Thursday, 19 June 2014

We made it!!

Greg and I completed the trek - just over 35km, across 5 days, at between 3500 and 3900m, in the magnificent Himalayan landscape of Ladakh. The trip exceeded every hope and expectation. The scenery was achingly beautiful and ever changing. The people of Ladakh took us into their communities and homes with great warmth. Our group gelled wonderfully, sharing moments of great emotion and forming friendships and memories that will last a life time. And though the trek was punishing at times, Greg and I both held up very well. We achieved our dream and all of us felt privileged to take part in something that felt very, very special.

The film and photo journal are going through post production and will be released around early August, I hope. Here are a few photos to whet the appetite.  These were taken by our mountain leader Alan Ward - stunning photos that show he is a man of many talents! But if you think these are good, just wait tip you sees what the film crew produce!  

Arriving in Leh with Viv, my therapist. We both felt the effects of the 3500m altitude - a slow first day!
Day 2 - a practice run, down the steep slope from Tsemo Gompa, Leh

Tsemo Gompa

Day 3 - we visited Stok, an hour's drive from Leh, and stumbled upon the village archery competition.

The road out of Leh (in the valley in the distance) towards the Nubra Valley, where we spent two more days acclimatising
Its a long, steep, winding 8 hour journey..

…with very little space..

… and no room for error
the road is part of the old Silk Route, which was once part of the "route to market" for Johnnie Walker! Here's Alan Ward, our mountain leader, with a photo op with our sponsor!!
the pass, Khardung La, is the highest motor able road in the world (open just a few months of the year)

Greg and me, at the top!

Its worth the journey…. Hundar in the Nubra Valley….

… where Angie, Viv, Greg and I took a camel ride across the sand dunes!

Diskit Gompa, one on the many spectacular monasteries perched precariously on the mountain sides

the trek…. in the most breathtakingly beautiful, awe inspiring landscape imaginable 

the group descending from one of the high passes, with Rigzin Tsewang,  our local guide, ahead of the ponies.  Rigzin took great care of us - thanks my friend!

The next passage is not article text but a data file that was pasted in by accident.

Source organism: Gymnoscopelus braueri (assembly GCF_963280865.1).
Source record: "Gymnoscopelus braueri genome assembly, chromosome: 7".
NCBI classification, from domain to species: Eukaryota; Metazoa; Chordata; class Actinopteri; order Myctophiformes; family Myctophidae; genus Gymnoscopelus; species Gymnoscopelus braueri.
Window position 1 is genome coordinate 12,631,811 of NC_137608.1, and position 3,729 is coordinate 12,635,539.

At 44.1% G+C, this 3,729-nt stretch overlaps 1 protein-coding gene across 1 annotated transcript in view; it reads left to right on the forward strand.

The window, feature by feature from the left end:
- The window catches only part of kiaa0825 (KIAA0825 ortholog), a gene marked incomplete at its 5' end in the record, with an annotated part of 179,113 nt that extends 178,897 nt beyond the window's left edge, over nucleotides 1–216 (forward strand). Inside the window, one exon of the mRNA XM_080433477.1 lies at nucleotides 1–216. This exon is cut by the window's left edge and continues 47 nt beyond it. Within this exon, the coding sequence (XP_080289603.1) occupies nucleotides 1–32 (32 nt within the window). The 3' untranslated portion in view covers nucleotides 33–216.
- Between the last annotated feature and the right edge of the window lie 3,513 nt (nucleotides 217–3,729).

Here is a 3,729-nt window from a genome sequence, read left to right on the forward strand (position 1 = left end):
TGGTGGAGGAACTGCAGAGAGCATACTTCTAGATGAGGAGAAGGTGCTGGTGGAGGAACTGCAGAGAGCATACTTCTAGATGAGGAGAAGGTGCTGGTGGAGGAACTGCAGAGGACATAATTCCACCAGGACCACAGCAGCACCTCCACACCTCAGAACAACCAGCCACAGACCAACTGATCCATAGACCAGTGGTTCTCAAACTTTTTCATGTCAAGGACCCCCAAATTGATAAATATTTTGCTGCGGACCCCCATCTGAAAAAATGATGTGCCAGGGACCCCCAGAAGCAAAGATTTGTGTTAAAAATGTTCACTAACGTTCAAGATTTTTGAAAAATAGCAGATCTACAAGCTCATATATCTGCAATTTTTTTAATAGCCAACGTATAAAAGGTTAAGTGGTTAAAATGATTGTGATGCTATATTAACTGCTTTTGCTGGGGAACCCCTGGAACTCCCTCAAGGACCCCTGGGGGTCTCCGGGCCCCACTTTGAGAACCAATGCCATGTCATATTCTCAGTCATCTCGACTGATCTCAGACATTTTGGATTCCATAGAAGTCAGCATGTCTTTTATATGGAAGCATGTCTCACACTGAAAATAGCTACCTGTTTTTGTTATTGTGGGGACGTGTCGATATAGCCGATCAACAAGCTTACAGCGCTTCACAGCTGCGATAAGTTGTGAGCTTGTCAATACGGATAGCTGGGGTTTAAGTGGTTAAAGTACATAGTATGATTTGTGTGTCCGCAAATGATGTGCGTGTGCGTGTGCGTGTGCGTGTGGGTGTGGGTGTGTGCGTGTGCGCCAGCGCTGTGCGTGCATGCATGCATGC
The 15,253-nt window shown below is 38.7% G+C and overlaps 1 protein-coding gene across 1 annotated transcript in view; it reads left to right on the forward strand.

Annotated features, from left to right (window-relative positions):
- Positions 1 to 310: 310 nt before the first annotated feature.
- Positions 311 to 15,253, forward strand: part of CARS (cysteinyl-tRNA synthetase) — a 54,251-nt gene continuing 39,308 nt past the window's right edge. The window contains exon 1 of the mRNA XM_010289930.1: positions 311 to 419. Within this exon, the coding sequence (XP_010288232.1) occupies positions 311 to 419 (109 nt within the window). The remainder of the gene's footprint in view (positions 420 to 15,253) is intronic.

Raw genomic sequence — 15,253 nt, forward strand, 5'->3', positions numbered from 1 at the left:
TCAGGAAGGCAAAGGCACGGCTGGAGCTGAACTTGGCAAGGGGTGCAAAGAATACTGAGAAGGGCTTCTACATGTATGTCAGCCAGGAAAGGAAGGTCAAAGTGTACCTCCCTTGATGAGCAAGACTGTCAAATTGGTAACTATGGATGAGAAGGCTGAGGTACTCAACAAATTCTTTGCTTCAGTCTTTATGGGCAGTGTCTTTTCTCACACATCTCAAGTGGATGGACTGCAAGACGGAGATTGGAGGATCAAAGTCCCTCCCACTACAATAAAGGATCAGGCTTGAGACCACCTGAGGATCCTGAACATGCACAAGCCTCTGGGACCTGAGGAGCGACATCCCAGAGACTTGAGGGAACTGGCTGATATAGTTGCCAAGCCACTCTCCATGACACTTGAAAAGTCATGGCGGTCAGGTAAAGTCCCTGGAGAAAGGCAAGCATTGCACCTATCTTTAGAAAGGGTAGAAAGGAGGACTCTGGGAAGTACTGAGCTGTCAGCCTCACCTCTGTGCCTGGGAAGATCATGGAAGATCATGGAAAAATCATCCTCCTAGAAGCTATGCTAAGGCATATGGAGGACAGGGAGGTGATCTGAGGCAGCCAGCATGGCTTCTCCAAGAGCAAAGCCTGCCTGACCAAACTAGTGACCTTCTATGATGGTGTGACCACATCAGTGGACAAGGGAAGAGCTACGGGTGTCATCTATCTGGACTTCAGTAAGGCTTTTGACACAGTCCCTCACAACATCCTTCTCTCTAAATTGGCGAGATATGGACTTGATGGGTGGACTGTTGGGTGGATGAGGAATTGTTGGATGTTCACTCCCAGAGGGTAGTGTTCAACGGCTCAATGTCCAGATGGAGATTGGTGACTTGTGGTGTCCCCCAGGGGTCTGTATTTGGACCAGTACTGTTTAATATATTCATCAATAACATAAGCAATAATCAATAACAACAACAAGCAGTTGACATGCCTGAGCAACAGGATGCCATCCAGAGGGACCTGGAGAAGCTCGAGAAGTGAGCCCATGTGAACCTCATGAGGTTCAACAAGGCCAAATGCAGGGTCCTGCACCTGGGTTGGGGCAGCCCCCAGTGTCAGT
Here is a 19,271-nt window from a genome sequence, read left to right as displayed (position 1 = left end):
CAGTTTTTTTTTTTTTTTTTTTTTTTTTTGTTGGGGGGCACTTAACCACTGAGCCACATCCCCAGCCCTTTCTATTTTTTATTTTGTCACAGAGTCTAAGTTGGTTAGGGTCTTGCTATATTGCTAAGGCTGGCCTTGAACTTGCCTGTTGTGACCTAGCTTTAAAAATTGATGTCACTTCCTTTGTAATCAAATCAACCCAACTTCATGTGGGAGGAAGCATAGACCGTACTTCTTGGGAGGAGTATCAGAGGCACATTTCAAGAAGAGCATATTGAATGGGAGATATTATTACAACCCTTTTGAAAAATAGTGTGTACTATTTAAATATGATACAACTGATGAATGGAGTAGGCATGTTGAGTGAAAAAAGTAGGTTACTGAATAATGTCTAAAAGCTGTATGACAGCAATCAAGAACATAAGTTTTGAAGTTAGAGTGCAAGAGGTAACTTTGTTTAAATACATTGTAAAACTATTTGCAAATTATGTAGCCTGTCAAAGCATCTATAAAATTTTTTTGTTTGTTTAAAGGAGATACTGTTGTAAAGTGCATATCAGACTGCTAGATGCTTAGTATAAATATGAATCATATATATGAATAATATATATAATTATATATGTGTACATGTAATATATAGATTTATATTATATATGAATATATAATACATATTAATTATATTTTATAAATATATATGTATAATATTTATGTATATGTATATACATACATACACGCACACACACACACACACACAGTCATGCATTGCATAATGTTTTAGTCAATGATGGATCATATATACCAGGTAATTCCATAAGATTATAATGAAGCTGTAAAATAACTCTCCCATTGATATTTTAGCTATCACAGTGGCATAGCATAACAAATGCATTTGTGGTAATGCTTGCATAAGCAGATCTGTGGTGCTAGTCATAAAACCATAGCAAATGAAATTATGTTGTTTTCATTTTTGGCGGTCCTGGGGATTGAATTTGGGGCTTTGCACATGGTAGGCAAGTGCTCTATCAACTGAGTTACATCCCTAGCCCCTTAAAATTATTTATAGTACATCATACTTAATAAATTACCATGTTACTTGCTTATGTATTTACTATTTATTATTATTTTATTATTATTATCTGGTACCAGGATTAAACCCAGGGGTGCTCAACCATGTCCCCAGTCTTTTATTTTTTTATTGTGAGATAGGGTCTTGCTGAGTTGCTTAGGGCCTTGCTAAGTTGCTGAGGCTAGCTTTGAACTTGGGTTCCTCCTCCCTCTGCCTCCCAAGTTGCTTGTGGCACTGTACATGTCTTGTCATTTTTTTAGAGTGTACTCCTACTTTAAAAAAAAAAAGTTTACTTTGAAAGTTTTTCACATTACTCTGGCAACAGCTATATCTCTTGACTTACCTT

Celebrating reaching one of the 4 high passes, with Mike Rogers our film director and Scott Woodward, our photographer

This is the big climb on the 5th day. To give the photo some scale, I've circled Mike and Scott in the middle ground and two French trekkers towards the top of the climb. From where Mike and Scott are, we descended the valley, to about 3500m and then climbed to the pass at just under 3900m

The climb took me around 1 hour. It was exhausting and exhilerating at the same time. Here I'm approaching the last swtch back before the final climb to the high pass. Just a few meters ahead from here, I found a rock to sit on to rest and enjoy the views. My words can't do the view justice, nor really describe my emotion - I found myself sitting there with pure joy and deep gratitude. This quote came to mind "He who stands upon the highest mountains laughs at any misfortune, real or imaginary". I laughed out loud!!! 

Greg and I complete the final stretch of this gruelling climb to the final high pass, topping out at 3850m. The path was not only long and steep but also very narrow and, in parts, very unstable under foot. It was a huge test for me....and I had the luxury of doing it forwards, using my walking poles and arms to support my legs. Greg climbed this sideways, using his arms only. That's when I really understood the immense physical and mental strength of my friend. Awesome!
at the finish line - after 35km, a moment of celebration, followed soon after by a lot of emotion
after the trek we took another 8 hour, high mountain pass trip to Pangong Lake, a 128km lake much of which is in China

…and yet again we were left speechless by the raw beauty

our last night by Pangong Lake, with a bonfire and Johnnie Walker to stave off the cold!